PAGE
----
House of Commons Hansard #39 of the 41st Parliament, 1st Session. (The original version is on Parliament's site.) The word of the day was registry.

Topics

Questions Passed as Orders for Returns
Routine Proceedings

12:05 p.m.

Regina—Lumsden—Lake Centre
Saskatchewan

Conservative

Tom Lukiwski Parliamentary Secretary to the Leader of the Government in the House of Commons

Mr. Speaker, if Questions Nos. 133, 135 and 137 could be made orders for returns, these returns would be tabled immediately.

Questions Passed as Orders for Returns
Routine Proceedings

12:05 p.m.

Conservative

The Speaker Andrew Scheer

Is that agreed?

Questions Passed as Orders for Returns
Routine Proceedings

12:05 p.m.

Some hon. members

Agreed.

Question No. 133
Questions Passed as Orders for Returns
Routine Proceedings

12:05 p.m.

NDP

Megan Leslie Halifax, NS

With regard to Table 2-16 in the 2008 Greenhouse Gas Inventory produced by Environment Canada and submitted to the United Nations Framework Convention on Climate Change: (a) what are the corresponding sector by sector greenhouse gas emission figures for 2009; (b) has the government revised any of the greenhouse gas emissions estimates from the years included in the above-mentioned Table 2-16, and if so why; and (c) do the oil sands sector figures reported for each year included in the above-mentioned Table 2-16 include the indirect emissions resulting from the electricity used in oil sands facilities, transportation of the oil, refining, and from any associated land use changes or deforestation, and if they are not included (i) why are they not included, (ii) what is the government’s estimate for what they would be?

(Return tabled)

Question No. 135
Questions Passed as Orders for Returns
Routine Proceedings

12:05 p.m.

NDP

Megan Leslie Halifax, NS

With respect to the business-as-usual Greenhouse Gas (GHG) emission projections for Canada, last published in 2008: (a) what are the government's 2011 GHG emission projections for the years 2015 and 2020, disaggregated by source of emission and by sector, including, with respect to the oilsands sector, the GHG emissions related to in-situ bitumen mining, bitumen mining and upgrading; and (b) what are macroeconomics assumptions, data on demand by industry for electricity and energy, petroleum supply and distribution, natural gas supply and disposition, conversion and emission factors and other assumptions that these business-as-usual GHG emissions projections are based upon?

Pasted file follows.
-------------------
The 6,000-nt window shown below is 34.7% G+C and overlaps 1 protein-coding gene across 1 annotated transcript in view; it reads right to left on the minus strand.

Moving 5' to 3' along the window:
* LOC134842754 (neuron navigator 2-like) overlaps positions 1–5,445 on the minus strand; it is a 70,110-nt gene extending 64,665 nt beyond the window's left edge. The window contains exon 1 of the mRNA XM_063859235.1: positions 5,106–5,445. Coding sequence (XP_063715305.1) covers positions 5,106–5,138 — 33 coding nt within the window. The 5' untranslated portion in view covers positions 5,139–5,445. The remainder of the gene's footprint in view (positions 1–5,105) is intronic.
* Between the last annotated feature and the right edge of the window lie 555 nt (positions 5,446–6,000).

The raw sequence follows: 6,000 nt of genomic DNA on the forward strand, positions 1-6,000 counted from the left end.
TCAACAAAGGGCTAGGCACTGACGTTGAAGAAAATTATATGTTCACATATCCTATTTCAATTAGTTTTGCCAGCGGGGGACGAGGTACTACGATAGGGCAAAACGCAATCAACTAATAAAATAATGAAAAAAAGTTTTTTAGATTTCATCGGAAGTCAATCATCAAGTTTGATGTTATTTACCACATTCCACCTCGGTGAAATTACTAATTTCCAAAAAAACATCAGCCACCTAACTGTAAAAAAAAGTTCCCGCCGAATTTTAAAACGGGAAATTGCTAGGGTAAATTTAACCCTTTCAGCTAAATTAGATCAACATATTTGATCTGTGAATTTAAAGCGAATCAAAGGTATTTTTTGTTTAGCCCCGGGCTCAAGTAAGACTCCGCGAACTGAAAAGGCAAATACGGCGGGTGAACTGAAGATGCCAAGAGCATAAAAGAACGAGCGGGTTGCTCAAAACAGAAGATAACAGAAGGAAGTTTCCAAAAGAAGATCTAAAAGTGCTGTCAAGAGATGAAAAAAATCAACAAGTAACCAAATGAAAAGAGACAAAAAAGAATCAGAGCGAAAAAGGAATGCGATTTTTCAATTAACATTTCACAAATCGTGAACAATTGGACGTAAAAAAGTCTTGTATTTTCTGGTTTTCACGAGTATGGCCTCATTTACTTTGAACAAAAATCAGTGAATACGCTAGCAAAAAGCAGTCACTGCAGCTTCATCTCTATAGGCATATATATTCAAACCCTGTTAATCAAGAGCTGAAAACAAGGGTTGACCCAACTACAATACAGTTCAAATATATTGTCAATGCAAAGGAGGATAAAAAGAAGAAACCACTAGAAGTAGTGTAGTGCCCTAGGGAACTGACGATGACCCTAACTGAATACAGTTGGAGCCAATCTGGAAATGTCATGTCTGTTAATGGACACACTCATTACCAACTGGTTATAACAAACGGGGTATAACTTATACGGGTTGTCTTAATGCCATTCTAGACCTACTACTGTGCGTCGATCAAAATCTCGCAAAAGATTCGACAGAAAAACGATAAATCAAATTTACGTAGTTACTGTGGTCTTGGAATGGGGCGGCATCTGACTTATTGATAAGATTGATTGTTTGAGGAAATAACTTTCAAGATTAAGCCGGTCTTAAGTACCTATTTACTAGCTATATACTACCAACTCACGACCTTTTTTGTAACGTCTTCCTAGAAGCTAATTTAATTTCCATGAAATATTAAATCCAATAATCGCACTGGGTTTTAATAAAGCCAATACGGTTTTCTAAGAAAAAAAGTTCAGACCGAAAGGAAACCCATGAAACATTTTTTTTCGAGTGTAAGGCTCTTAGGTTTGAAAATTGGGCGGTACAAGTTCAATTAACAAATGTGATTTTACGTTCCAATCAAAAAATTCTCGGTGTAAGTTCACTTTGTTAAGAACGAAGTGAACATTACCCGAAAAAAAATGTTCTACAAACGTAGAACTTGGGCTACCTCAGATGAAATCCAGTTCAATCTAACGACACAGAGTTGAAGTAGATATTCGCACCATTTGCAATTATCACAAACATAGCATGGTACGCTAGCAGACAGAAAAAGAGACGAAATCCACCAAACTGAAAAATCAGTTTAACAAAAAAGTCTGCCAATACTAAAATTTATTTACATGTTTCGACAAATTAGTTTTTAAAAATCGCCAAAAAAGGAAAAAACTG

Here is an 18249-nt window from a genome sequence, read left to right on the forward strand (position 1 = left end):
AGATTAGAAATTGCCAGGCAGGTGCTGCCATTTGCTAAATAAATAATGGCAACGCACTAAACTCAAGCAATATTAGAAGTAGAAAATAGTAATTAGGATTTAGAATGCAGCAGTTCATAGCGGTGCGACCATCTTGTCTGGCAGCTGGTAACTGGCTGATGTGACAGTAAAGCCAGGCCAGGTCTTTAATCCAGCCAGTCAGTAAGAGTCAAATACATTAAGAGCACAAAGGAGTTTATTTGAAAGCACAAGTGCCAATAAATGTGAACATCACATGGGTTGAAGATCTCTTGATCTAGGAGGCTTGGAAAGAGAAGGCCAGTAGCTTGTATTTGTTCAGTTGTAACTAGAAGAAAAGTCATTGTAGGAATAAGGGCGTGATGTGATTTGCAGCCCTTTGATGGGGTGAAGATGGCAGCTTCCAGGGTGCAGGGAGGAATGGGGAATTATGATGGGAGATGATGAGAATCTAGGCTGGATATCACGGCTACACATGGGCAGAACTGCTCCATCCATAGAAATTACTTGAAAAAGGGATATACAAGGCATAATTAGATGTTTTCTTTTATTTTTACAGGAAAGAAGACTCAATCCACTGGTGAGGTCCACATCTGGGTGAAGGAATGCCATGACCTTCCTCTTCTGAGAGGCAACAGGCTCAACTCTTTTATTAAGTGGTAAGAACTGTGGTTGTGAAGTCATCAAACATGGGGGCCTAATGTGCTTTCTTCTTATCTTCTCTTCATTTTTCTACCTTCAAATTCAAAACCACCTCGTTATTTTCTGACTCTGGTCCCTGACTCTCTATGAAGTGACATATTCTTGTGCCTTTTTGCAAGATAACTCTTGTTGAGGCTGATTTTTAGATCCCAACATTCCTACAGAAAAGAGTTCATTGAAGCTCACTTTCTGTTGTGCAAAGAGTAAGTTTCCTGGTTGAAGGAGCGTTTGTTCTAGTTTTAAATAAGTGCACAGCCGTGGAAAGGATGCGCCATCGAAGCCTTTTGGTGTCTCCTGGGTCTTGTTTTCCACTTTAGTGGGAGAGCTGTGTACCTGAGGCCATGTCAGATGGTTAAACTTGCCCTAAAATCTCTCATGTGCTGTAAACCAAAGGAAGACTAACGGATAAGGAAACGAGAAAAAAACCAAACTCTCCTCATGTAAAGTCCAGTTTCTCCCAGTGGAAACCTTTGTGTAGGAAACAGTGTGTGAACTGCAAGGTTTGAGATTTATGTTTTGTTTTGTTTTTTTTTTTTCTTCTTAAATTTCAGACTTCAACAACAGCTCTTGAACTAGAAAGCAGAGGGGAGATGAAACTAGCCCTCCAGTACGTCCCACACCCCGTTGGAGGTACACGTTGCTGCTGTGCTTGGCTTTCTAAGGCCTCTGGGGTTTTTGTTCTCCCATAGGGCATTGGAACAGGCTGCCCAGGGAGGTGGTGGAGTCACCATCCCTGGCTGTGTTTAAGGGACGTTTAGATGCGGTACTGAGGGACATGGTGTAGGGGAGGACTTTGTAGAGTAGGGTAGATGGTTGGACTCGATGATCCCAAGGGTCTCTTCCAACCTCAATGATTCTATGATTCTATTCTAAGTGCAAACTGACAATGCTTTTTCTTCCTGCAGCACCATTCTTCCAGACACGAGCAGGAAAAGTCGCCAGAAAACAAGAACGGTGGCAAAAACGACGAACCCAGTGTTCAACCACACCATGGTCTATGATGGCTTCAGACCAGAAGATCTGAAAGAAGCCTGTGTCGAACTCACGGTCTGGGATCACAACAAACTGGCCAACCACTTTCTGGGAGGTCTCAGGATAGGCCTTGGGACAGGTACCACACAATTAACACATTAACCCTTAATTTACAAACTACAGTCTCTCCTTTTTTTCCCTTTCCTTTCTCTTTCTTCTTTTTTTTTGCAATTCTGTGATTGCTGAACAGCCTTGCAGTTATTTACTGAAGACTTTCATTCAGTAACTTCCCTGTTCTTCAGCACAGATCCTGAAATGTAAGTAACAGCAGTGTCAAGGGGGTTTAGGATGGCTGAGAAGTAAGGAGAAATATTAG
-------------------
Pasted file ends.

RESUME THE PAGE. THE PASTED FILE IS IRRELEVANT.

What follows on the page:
(Return tabled)

Question No. 137
Questions Passed as Orders for Returns
Routine Proceedings

12:05 p.m.

NDP

Libby Davies Vancouver East, BC

With regard to recommendation number seven of the Report of the Standing Committee on Health, tabled on June 17, 2010, titled “Promoting Innovative Solutions to Health Human Resources Challenges”: (a) what is the government’s position with respect to physiotherapy as a method to reduce health care spending while increasing the capacity of Canadian physicians; (b) what is the government’s position with respect to a pan-Canadian increase in direct access to physiotherapy services without gate-keeper consultation from physicians; (c) what is the Treasury Board’s position with respect to allowing employees of the federal public service and members of the federal client groups, including, First Nations and Inuit, RCMP, veterans, immigrants and refugees, federal inmates, and members of the Canadian Forces, to have direct access to physiotherapists, without gate-keeper consultation from physicians?

(Return tabled)

Questions Passed as Orders for Returns
Routine Proceedings

12:05 p.m.

Conservative

Tom Lukiwski Regina—Lumsden—Lake Centre, SK

Mr. Speaker, I ask that the remaining questions be allowed to stand.

Questions Passed as Orders for Returns
Routine Proceedings

12:05 p.m.

Conservative

The Speaker Andrew Scheer

Is that agreed?

Questions Passed as Orders for Returns
Routine Proceedings

12:05 p.m.

Some hon. members

Agreed.

The House resumed consideration of the motion that Bill C-19, An Act to amend the Criminal Code and the Firearms Act, be read the second time and referred to a committee, and of the amendment.

Ending the Long-gun Registry Act
Government Orders

12:05 p.m.

NDP

Guy Caron Rimouski-Neigette—Témiscouata—Les Basques, QC

Mr. Speaker, to finish my speech, I would like to mention two main things about Bill C-19, or two arguments that have been repeated and that need to be corrected.